Ferry disaster trial in March

National

THE Rabaul Queen ferry disaster trial proper will resume in March but a date is yet to be fixed.
On trial are ferry owner Peter Sharp and his captain Anthony Tsiau, both facing 172 charges of manslaughter and sending or taking an unseaworthy vessel out to sea.
The ferry sank of Finschhafen, Morobe, on Feb 2, 2012.
About 300 passengers were on board.
The trial started on April 9 with witnesses from around the country flown into East New Britain to give evidence at the Kokopo National Court.
After the last lot of witnesses gave evidence on Sept 9, the trial stalled because of funding problems to pay for witnesses’ travel, police and prosecution.
Presiding judge Terrence Higgins, on Nov 16, summoned Treasury Secretary, Dairi Vele, Chief Secretary Isaac Lupari, Finance Secretary Dr Ken Ngangan and Justice Secretary Dr Lawrence Kalinoe to explain non-allocation of funds to the police and public prosecutor’s office to ensure the completition of the trial.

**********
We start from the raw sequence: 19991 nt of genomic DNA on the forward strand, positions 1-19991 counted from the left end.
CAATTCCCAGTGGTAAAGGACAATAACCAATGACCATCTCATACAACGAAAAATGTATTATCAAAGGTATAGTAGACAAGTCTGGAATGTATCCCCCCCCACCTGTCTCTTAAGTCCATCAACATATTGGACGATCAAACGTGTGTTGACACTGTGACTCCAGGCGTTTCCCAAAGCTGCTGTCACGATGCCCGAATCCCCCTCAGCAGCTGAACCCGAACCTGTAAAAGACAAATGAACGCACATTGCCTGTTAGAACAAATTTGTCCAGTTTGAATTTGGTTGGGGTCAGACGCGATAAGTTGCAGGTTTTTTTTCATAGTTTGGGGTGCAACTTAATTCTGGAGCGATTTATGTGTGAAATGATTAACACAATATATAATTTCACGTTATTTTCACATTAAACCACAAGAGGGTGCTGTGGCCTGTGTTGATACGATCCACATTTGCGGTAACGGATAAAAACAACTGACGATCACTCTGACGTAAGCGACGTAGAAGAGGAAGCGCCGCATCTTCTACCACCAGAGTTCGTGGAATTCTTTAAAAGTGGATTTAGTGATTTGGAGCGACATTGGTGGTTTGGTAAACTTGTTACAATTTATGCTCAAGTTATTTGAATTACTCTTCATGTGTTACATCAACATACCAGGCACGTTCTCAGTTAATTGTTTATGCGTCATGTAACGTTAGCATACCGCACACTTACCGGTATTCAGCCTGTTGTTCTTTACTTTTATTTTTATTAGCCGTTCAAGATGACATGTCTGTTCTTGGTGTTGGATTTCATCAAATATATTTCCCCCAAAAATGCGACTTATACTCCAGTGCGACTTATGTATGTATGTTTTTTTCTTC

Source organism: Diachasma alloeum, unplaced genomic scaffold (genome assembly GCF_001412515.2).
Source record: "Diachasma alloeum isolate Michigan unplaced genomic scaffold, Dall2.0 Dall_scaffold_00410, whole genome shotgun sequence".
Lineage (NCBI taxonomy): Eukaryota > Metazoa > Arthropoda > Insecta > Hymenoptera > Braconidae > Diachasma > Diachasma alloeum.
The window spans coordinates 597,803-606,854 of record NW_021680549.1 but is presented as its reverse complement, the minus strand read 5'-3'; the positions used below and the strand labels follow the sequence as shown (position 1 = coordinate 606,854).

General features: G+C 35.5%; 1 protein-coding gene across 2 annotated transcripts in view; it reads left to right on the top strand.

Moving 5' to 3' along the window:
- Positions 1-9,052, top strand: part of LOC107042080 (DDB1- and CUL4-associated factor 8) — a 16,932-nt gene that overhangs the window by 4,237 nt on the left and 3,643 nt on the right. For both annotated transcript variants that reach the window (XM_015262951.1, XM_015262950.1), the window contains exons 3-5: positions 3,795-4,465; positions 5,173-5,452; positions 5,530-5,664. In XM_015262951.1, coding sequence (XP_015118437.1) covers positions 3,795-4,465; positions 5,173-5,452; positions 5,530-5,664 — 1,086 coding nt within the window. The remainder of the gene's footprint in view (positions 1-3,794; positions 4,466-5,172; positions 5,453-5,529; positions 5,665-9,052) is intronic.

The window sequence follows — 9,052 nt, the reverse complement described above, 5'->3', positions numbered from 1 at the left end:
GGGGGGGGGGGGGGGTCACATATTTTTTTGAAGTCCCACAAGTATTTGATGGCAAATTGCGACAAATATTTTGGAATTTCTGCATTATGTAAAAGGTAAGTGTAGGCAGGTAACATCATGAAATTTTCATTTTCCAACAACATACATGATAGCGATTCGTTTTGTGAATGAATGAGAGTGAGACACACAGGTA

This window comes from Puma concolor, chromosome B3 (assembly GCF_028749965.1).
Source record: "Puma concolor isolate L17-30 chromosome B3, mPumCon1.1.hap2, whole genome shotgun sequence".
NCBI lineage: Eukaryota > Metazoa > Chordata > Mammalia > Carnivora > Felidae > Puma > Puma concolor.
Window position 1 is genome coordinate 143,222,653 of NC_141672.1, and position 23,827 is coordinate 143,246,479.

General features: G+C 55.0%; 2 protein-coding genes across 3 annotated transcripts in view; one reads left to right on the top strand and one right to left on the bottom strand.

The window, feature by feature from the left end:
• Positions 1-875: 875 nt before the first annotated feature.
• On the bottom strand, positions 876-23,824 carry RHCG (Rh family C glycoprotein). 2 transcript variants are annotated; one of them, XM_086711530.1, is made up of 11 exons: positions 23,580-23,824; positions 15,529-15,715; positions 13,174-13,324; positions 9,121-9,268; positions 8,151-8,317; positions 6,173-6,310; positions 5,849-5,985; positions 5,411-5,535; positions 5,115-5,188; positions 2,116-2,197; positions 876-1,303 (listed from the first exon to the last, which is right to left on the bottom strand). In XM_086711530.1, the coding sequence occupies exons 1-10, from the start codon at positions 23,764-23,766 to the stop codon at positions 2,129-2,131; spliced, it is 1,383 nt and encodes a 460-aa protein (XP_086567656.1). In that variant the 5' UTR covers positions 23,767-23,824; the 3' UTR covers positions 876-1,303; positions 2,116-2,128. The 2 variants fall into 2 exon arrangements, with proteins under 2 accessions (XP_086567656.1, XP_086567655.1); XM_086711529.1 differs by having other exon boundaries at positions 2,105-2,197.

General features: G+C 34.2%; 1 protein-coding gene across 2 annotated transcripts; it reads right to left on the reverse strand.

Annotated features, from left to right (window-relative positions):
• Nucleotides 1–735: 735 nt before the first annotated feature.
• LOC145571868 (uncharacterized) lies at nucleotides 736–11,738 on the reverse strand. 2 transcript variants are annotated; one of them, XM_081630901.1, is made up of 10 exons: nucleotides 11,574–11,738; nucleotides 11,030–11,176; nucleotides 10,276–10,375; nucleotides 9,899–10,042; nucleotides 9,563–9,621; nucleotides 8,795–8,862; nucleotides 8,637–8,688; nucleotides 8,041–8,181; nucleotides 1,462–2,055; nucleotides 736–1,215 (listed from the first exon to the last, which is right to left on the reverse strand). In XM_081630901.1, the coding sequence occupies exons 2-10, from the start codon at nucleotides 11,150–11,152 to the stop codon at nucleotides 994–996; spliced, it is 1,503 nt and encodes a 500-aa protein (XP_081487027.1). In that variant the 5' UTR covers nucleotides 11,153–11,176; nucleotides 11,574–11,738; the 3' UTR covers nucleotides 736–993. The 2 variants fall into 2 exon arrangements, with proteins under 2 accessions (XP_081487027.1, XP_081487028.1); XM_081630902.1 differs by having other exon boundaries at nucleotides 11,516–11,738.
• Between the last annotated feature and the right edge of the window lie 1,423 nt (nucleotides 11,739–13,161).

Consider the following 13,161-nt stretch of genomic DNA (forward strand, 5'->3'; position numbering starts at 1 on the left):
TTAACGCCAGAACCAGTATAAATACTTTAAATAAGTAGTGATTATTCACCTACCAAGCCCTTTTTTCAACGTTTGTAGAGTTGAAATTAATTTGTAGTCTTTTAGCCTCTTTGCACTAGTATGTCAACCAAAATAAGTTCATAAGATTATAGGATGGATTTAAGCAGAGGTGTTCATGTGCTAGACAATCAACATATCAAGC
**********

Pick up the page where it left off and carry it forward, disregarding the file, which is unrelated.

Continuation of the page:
Vele’s lawyer Jerome Sioni appeared in court on Tuesday saying warrants were released.
Yesterday, state lawyers raised in court that though warrants had been released, it was logistically impossible for the trial to continue for the remaining of this year as there would be delay in the transfer of funds.
The money would be used to buy tickets for witnesses, secure accommodation and arrange for a maritime expert witness from Australia, Martin Renilson, to sort out his business visa and fly into the country to give evidence.
Yesterday, Kalinoe appeared and told the court that Ngangan was unable to make the flight to Kokopo.
Kalinoe said that as far as transfer of funds was concerned, it was not an issue.
Higgins asked Kalinoe when exactly the funds would be transferred and Kalinoe responded that concerned agencies would ensure the funding went through the proper process and reach the police and public prosecutors office.
Kalinoe said it was just the economic situation the country was facing but money was now available for the trial to progress.
The State indicated that it had called 150 witnesses so far and was planning to call another 150 when the trial resumed.

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